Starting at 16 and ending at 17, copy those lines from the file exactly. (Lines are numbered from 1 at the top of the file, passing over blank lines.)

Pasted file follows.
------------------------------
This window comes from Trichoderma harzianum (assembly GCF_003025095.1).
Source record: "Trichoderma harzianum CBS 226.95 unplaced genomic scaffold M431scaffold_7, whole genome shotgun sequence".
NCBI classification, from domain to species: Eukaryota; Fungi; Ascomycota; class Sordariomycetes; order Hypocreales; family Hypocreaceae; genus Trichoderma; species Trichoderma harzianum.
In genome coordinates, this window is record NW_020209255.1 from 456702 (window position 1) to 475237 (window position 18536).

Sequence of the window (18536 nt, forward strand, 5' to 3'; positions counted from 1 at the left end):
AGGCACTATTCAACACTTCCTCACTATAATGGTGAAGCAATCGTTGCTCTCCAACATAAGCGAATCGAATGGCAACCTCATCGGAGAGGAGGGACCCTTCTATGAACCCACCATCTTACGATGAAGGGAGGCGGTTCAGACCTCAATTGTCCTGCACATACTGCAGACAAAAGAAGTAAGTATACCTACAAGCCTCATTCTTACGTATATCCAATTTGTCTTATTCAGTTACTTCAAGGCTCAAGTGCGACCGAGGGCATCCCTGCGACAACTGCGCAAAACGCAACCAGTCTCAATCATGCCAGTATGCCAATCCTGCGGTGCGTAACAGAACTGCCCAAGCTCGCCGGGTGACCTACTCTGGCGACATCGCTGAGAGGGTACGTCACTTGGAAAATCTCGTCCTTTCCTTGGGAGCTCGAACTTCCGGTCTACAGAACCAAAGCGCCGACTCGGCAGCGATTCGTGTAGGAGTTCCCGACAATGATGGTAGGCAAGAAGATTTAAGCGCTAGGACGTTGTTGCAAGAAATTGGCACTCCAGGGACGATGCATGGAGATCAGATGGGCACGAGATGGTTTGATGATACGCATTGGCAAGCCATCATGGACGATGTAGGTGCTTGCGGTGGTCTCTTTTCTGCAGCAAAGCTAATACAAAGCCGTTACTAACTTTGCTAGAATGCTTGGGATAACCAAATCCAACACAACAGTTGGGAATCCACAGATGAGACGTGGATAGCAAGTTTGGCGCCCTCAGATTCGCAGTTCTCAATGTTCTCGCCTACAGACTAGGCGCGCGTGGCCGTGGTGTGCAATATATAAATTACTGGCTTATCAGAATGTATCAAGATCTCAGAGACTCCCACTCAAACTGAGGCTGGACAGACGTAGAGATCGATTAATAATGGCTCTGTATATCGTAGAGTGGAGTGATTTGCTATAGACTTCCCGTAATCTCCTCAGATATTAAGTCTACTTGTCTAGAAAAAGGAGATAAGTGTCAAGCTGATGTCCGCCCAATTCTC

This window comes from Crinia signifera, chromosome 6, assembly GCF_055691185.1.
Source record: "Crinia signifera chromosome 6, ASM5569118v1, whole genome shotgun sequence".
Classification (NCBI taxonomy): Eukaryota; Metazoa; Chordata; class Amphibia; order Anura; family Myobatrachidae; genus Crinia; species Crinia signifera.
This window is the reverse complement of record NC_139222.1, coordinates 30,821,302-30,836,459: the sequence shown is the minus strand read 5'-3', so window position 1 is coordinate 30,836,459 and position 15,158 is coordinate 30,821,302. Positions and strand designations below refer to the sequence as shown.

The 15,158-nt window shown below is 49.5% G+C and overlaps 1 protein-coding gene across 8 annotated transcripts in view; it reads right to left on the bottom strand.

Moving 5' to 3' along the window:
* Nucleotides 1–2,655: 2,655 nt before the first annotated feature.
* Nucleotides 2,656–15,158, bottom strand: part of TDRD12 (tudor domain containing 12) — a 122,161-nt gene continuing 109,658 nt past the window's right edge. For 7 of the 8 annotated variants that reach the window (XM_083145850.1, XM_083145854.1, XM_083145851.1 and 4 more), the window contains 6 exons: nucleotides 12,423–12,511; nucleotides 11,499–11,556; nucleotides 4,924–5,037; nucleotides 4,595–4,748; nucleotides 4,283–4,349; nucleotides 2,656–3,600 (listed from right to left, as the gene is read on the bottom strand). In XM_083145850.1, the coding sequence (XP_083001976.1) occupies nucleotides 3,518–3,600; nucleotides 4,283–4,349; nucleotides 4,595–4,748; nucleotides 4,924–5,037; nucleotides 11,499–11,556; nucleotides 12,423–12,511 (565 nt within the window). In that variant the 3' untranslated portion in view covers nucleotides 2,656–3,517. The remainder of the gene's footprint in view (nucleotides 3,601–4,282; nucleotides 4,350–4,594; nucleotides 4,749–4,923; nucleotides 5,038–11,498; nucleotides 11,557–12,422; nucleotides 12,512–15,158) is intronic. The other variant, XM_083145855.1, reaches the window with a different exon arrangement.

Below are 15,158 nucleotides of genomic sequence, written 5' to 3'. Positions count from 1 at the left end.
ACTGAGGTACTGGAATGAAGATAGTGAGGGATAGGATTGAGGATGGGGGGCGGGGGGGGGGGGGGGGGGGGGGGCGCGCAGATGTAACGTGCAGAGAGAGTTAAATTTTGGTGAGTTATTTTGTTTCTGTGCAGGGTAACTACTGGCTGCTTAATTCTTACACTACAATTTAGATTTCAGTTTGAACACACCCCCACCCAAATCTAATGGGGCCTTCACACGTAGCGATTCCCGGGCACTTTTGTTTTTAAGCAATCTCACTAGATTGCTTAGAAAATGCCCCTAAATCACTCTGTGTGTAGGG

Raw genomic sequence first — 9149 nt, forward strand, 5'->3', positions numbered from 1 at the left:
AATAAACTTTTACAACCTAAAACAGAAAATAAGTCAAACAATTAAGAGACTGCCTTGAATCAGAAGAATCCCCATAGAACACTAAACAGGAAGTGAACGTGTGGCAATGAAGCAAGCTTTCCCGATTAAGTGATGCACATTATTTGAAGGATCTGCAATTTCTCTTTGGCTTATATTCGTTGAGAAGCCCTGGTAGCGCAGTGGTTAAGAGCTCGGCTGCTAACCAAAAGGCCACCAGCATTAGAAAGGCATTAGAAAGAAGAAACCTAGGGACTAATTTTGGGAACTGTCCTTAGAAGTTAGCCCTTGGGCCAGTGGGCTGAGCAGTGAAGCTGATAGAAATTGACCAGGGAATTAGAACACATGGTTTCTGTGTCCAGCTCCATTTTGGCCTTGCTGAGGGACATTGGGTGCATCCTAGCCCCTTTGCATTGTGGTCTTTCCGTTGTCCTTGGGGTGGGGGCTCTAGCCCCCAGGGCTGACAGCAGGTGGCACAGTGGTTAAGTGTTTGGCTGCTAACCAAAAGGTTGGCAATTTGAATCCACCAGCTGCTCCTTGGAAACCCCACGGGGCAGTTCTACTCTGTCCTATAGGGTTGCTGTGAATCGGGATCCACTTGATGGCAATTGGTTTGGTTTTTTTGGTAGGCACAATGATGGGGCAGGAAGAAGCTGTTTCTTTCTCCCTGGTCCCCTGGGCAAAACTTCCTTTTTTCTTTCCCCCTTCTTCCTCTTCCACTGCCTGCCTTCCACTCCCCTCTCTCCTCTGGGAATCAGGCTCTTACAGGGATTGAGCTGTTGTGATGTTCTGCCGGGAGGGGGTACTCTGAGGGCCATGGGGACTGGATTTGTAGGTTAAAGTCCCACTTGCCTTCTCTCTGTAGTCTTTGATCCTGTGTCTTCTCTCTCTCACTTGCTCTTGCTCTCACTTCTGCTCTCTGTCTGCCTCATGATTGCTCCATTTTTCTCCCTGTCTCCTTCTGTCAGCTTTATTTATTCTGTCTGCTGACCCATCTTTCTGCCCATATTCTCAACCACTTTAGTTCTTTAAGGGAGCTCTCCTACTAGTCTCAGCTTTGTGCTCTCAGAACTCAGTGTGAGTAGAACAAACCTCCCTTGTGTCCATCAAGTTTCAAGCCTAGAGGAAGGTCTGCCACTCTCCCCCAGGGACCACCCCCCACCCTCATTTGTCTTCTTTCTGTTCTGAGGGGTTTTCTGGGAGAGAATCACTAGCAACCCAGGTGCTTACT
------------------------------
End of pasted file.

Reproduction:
ACTGAGGTACTGGAATGAAGATAGTGAGGGATAGGATTGAGGATGGGGGGCGGGGGGGGGGGGGGGGGGGGGGGCGCGCAGATGTAACGTGCAGAGAGAGTTAAATTTTGGTGAGTTATTTTGTTTCTGTGCAGGGTAACTACTGGCTGCTTAATTCTTACACTACAATTTAGATTTCAGTTTGAACACACCCCCACCCAAATCTAATGGGGCCTTCACACGTAGCGATTCCCGGGCACTTTTGTTTTTAAGCAATCTCACTAGATTGCTTAGAAAATGCCCCTAAATCACTCTGTGTGTAGGG

Raw genomic sequence first — 9149 nt, forward strand, 5'->3', positions numbered from 1 at the left: